Thanks for answering all my questions!!!
>How much is the motion anyway? It seems surprising/disturbing that
>there is a visible amount.
There appears to be 1-3 voxel difference between adjacent slices (1 vox = ~1 mm). It gets worse
toward the top of the head. The scan is 18 min long with 100 slices, in other words it takes about
11sec per slice. Maybe that's too long. I'm still trying to determine whether this is an isolated
problem (me and another subject both had the same problem) or whether long scans are always
corrupted by motion.
Anyway, I'm trying to do motion correction to try to correct the problem. So I concatenated all the
slices into a time series and I ran mcflirt but it didn't work quite right.
1. Is there any way to restrict the motion correction to two dimensions? Mcflirt doesn't seem to
like anything less than 6dof.
2. I just want to confirm that the motion correction is done between adjacent slices. So if I make
slice 0 the reference volume, then slice 1 will be registered to slice 0, and then slice 2 will be
registered to (the now registered) slice 1. Is this correct?
>For truly "bad trials" I would model them as a separate EV
>and then ignore them in the contrasts as this is the best way to "throw away"
>However, it doesn't sound like your events are truly "bad", just very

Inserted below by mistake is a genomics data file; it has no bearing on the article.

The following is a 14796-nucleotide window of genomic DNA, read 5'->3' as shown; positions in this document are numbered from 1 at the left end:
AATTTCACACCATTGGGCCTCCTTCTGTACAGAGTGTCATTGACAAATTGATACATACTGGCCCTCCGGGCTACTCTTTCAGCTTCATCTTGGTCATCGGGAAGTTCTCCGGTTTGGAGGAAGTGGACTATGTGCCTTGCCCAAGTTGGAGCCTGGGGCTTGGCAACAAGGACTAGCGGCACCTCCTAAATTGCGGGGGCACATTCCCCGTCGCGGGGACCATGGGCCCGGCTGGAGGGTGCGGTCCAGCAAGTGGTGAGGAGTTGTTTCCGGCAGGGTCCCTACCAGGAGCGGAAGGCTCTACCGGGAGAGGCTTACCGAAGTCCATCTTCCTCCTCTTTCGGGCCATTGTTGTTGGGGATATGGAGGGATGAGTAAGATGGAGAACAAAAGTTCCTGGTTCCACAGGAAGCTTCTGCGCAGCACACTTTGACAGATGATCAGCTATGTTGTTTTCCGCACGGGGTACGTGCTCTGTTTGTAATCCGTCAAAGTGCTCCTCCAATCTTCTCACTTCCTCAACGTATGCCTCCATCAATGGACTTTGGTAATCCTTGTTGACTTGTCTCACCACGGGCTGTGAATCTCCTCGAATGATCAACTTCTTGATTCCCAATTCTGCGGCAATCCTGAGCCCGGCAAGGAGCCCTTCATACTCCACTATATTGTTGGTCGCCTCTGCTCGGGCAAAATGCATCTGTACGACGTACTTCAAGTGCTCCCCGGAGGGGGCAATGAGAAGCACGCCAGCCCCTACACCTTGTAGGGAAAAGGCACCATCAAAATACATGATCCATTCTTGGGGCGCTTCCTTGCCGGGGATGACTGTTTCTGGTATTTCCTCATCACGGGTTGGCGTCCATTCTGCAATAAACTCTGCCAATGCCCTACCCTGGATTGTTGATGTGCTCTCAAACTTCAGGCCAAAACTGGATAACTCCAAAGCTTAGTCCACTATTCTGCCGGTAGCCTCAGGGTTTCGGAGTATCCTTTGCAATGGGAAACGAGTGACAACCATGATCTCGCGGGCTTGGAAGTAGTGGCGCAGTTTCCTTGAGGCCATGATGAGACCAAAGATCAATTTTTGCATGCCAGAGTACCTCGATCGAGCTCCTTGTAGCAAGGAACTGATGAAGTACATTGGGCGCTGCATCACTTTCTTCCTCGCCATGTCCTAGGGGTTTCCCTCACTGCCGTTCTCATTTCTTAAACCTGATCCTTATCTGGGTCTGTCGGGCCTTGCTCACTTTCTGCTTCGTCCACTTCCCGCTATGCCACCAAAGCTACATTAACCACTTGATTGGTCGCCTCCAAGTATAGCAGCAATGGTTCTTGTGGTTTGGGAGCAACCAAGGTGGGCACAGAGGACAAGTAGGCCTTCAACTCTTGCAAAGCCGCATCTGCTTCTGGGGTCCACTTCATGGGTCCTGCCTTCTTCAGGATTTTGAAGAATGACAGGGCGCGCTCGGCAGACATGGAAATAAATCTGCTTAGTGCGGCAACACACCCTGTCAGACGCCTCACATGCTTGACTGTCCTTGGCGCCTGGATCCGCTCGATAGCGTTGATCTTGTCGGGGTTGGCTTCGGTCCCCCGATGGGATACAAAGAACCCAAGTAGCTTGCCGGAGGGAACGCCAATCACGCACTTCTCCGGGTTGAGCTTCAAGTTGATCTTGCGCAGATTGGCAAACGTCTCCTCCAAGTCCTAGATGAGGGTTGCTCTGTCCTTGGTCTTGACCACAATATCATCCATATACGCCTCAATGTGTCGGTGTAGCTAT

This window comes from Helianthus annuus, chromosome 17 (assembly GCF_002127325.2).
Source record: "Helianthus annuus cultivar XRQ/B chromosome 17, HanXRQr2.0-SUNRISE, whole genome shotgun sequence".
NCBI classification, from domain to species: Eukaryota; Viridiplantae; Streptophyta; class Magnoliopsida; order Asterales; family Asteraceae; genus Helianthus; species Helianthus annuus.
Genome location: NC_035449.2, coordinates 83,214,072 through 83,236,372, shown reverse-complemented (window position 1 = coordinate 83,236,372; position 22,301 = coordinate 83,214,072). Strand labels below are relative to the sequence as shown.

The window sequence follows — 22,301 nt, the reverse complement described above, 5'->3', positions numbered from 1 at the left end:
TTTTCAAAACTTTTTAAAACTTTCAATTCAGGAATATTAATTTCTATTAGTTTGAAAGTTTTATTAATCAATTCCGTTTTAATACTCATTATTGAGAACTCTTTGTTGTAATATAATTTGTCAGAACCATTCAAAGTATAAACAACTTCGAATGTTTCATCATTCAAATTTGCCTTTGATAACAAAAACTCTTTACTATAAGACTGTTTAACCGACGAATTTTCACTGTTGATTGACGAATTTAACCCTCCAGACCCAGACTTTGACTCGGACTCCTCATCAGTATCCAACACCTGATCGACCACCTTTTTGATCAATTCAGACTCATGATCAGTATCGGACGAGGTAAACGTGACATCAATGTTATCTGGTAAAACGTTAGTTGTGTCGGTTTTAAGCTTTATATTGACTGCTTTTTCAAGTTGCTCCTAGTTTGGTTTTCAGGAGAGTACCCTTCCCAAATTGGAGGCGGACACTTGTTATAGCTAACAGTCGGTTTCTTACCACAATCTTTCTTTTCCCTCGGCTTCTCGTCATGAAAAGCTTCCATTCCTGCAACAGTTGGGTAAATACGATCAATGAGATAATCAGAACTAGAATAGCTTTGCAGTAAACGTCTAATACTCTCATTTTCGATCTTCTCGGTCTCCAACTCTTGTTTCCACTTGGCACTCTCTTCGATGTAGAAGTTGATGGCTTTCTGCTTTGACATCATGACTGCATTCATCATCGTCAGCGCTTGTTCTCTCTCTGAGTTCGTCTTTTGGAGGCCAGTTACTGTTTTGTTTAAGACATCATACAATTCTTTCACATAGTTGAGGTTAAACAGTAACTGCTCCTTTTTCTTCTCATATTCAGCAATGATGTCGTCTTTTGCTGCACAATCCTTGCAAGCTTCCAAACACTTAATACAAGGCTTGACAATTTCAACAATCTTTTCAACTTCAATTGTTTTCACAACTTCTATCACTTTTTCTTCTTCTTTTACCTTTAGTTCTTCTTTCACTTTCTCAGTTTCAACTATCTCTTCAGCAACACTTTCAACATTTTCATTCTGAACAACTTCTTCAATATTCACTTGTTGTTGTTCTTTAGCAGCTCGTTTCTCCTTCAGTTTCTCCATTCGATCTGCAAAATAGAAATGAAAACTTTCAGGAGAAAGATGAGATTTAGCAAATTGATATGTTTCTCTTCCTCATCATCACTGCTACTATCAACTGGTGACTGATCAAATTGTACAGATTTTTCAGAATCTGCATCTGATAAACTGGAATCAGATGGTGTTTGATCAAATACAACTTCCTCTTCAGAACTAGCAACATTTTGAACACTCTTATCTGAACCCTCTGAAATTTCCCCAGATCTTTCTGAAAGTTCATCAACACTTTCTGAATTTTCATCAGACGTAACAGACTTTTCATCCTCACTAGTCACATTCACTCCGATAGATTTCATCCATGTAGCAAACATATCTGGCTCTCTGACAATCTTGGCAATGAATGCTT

>long and hence containing more signal power than the short ones. In this case
>I'd still try the full model without modifications.
The problem is that I expect that the subject's decision only takes 500-1000ms, but if the subject
falls asleep, then the trial can take, say, 30 sec. In other words, the subject has his eyes closed for
29 sec and does not have any processing related to the trial. At t=29 sec, the subject opens his
eyes and takes 1 sec to press a button. I think it would be problematic to model this as a 30sec
I like the idea of modeling them as a separate EV and then ingoring them in the contrasts. I think
there are two options for doing this. One is to model slow and fast trials as independent events as
you mentioned above. The other is to model the 30 sec trial as a 1 sec "fast" trial that starts at
t=29 and ends at t=30s, keeping it part of the "fast" EV, then add a second EV of only these
special "corrected" trials and ignoring those in the contrasts. Does this second method make
thanks a lot,